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Social Mobility and the Demand for Redistribution: The POUM Hypothesis

  • Benabou, R.
  • Ok, E.A.

Even people with income below average will not support high rates of redistribution, because of the prospect of upward mobility: they take into account the fact the they, or their children, may move up in the income distribution, and therefore be hurt by high tax rates. This "intuitive" hypothesis is commonly advanced as part of the explanation for why democracies, where a relatively poor majority holds the political power, do not engage in large-scale expropriation and redistribution. But does it make sense, or does it require that some of the poor overemphasize the prospects of good outcomes relative to bad ones, due either to irrationally optimistic expectations or to a form of risk-loving?

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File URL: http://econ.as.nyu.edu/docs/IO/9381/RR98-23.PDF
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Paper provided by C.V. Starr Center for Applied Economics, New York University in its series Working Papers with number 98-23.

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Length: 31 pages
Date of creation: 1998
Date of revision:
Handle: RePEc:cvs:starer:98-23
Contact details of provider: Postal: C.V. Starr Center, Department of Economics, New York University, 19 W. 4th Street, 6th Floor, New York, NY 10012
Phone: (212) 998-8936
Fax: (212) 995-3932
Web page: http://econ.as.nyu.edu/object/econ.cvstarr.html
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Order Information: Postal: C.V. Starr Center, Department of Economics, New York University, 19 W. 4th Street, 6th Floor, New York, NY 10012
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  1. Piketty, Thomas, 1995. "Social Mobility and Redistributive Politics," The Quarterly Journal of Economics, MIT Press, vol. 110(3), pages 551-84, August.
  2. Giacomo Bonanno & John Roemer & Louis Putterman & Wen Hai & Shunli Yao, 2003. "Does Egalitarianism Have a Future?," Working Papers 969, University of California, Davis, Department of Economics.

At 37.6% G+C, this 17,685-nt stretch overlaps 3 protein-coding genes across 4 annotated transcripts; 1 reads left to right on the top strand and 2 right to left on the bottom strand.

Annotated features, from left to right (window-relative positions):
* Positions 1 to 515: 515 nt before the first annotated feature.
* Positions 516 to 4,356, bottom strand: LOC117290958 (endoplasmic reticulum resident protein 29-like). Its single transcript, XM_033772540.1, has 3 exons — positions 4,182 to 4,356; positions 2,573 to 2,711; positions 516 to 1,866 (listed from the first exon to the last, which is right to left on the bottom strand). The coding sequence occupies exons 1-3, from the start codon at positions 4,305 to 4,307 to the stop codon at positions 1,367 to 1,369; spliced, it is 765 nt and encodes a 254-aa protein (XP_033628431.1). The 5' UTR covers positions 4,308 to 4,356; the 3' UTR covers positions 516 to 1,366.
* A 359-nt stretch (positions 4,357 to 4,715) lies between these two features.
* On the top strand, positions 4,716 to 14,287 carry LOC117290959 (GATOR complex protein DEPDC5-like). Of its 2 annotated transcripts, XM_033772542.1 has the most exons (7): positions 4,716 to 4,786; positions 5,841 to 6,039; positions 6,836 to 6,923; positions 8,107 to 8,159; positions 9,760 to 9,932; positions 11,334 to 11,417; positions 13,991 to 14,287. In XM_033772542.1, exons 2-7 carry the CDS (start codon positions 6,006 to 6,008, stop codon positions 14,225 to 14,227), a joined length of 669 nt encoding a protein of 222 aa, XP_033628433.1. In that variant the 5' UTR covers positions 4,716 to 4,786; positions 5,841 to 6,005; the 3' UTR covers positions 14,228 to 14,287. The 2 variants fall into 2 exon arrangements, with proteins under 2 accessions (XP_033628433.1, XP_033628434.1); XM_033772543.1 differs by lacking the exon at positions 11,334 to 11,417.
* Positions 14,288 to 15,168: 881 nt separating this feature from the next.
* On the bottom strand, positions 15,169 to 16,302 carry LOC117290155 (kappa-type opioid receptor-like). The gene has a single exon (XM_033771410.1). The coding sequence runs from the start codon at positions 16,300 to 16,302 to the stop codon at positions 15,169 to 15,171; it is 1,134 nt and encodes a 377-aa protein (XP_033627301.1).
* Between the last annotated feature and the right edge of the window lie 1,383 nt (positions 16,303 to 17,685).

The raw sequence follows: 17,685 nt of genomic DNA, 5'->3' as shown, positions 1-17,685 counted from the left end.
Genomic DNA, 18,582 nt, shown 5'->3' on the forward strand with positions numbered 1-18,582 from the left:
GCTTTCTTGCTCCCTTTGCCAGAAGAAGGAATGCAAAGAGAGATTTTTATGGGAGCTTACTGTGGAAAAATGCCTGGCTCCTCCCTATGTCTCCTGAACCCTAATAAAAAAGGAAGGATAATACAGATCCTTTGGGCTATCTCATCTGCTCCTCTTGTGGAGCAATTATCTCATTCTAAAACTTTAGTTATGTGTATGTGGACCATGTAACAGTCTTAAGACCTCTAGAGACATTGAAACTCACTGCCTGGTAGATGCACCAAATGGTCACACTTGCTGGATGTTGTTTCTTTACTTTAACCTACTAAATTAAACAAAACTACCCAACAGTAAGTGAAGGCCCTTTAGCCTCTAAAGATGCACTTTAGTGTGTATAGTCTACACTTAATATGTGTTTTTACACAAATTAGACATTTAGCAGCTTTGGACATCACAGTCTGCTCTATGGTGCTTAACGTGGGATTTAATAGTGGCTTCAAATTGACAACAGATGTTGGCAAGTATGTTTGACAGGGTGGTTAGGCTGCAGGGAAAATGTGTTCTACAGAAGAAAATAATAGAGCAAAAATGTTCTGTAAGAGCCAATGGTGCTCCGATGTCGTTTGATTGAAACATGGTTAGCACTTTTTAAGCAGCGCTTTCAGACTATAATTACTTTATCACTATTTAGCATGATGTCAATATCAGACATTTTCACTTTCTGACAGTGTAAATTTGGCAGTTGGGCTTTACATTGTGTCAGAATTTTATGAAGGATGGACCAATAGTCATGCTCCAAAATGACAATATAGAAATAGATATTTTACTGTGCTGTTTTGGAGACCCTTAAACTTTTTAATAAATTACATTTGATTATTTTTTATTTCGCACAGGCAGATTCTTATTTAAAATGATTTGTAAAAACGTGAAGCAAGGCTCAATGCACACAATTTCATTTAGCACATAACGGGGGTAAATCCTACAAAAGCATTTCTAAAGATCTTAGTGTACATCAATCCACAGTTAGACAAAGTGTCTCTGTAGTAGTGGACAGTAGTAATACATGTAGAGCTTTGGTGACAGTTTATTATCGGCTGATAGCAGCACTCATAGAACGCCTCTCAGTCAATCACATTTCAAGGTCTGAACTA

3. repec:att:wimass:9722 is not listed on IDEAS
  4. Persson, T. & Tabellini, G., 1993. "Is Inequality Harmful for Growth," Papers 537, Stockholm - International Economic Studies.
  5. repec:att:wimass:9329 is not listed on IDEAS
  6. Alesina, Alberto F & Rodrik, Dani, 1991. "Distributive Politics and Economic Growth," CEPR Discussion Papers 565, C.E.P.R. Discussion Papers.
  7. Dardanoni Valentino, 1993. "Measuring Social Mobility," Journal of Economic Theory, Elsevier, vol. 61(2), pages 372-394, December.
  8. Hirschman, Albert O & Rothschild, Michael, 1973. "The Changing Tolerance for Income Inequality in the Course of Economic Development; with a Mathematical Appendix," The Quarterly Journal of Economics, MIT Press, vol. 87(4), pages 544-66, November.
  9. Benabou, R. & Ok, E.A., 1998. "Social Mobility and the Demand for Redistribution: The POUM Hypothesis," Working Papers 98-23, C.V. Starr Center for Applied Economics, New York University.
  10. Pierre-Olivier Gourinchas & Jonathan A. Parker, 1999. "Consumption Over the Life Cycle," NBER Working Papers 7271, National Bureau of Economic Research, Inc.
  11. Roemer, John E., 1998. "Why the poor do not expropriate the rich: an old argument in new garb," Journal of Public Economics, Elsevier, vol. 70(3), pages 399-424, December.
  12. Francisco Marhuenda & Ignacio Ortuño Ortín, 1995. "Popular Support For Progressive Taxation," Working Papers. Serie AD 1995-15, Instituto Valenciano de Investigaciones Económicas, S.A. (Ivie).
  13. Marhuenda, Francisco & Ortuno-Ortin, Ignacio, 1995. "Popular support for progressive taxation," Economics Letters, Elsevier, vol. 48(3-4), pages 319-324, June.
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